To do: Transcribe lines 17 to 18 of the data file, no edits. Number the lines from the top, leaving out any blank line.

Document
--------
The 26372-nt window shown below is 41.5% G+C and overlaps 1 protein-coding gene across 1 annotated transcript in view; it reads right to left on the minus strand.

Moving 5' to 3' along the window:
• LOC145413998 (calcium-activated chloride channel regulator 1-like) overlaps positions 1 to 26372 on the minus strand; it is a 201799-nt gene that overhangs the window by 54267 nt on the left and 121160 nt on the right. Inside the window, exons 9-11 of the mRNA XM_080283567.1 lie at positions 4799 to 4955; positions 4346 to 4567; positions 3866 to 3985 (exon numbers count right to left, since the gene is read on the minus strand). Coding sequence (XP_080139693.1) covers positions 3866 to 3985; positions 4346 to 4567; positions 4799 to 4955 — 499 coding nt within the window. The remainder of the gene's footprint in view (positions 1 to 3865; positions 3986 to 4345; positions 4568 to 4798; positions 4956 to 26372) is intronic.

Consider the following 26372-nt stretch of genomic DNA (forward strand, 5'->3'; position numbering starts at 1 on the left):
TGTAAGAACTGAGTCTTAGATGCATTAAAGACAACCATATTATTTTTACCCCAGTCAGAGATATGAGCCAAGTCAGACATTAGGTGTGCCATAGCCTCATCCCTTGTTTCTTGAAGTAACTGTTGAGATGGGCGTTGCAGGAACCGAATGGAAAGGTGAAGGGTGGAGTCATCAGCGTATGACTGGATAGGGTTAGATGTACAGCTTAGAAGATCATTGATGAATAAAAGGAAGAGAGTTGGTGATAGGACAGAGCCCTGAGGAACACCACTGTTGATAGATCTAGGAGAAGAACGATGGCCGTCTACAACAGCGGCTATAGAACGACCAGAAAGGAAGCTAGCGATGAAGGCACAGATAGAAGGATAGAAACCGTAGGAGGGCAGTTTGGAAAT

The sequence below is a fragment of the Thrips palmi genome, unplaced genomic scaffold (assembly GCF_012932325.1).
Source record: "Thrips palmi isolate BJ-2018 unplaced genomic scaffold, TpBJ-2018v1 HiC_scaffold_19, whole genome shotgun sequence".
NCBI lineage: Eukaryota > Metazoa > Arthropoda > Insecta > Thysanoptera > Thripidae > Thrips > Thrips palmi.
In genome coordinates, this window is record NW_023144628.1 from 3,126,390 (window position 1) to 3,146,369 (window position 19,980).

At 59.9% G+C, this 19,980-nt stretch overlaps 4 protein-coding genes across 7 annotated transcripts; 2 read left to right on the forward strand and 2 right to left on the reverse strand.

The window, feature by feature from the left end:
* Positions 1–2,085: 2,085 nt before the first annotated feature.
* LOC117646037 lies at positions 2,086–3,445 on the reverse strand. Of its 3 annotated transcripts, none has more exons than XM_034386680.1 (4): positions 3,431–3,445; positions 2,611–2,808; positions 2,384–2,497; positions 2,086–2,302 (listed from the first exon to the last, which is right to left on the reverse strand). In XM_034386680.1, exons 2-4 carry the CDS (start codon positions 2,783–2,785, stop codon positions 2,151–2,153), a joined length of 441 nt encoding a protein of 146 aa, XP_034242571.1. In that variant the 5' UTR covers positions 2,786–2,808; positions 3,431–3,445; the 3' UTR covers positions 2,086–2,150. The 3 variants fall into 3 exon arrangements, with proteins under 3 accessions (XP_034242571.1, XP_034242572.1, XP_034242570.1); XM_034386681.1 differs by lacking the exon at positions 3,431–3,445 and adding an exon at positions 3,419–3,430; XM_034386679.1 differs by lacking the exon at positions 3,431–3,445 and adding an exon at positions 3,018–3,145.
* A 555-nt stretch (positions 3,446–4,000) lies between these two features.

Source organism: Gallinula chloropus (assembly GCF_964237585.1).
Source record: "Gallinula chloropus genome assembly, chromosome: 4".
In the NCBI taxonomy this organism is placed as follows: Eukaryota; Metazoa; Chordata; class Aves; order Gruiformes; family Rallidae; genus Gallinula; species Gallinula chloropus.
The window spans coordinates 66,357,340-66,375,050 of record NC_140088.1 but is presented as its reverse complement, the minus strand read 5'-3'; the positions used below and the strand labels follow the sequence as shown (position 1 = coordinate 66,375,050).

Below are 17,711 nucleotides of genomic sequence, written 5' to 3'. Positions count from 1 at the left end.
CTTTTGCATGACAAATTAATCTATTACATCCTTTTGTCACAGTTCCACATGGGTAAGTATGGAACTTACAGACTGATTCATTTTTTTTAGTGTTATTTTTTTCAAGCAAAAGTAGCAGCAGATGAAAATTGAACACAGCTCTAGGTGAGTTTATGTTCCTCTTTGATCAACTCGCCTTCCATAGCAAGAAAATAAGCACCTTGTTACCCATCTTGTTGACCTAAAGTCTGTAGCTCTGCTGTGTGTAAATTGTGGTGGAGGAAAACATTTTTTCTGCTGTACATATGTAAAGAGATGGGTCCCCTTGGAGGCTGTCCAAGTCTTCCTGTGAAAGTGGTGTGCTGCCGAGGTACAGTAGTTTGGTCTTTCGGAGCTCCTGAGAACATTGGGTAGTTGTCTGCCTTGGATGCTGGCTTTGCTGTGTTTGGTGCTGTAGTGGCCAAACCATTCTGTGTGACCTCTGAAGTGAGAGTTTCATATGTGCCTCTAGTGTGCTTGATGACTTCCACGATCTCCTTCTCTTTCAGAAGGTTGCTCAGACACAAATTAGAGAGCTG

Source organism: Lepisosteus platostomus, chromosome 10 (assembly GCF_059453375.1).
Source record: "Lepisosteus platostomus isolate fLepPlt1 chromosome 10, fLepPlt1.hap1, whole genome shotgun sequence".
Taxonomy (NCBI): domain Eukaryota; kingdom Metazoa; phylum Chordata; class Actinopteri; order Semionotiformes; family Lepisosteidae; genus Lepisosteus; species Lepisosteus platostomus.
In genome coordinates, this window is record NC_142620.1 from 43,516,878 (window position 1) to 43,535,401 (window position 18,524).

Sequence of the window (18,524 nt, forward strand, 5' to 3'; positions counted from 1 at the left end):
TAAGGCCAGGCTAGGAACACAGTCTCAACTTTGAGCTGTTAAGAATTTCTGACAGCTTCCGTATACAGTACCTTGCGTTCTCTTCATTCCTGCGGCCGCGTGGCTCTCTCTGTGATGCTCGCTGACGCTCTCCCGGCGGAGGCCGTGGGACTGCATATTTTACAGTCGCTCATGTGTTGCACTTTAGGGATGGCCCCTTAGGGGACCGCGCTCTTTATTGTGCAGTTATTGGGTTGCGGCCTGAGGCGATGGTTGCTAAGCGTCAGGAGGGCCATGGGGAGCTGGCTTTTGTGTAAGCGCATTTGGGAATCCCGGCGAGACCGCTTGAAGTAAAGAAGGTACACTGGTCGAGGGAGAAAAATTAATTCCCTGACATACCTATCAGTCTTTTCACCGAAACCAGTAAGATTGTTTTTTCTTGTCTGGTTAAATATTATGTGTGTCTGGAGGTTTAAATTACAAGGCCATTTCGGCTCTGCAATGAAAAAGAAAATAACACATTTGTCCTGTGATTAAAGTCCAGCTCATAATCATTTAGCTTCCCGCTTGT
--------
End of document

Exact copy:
In the NCBI taxonomy this organism is placed as follows: Eukaryota; Metazoa; Chordata; class Aves; order Gruiformes; family Rallidae; genus Gallinula; species Gallinula chloropus.
The window spans coordinates 66,357,340-66,375,050 of record NC_140088.1 but is presented as its reverse complement, the minus strand read 5'-3'; the positions used below and the strand labels follow the sequence as shown (position 1 = coordinate 66,375,050).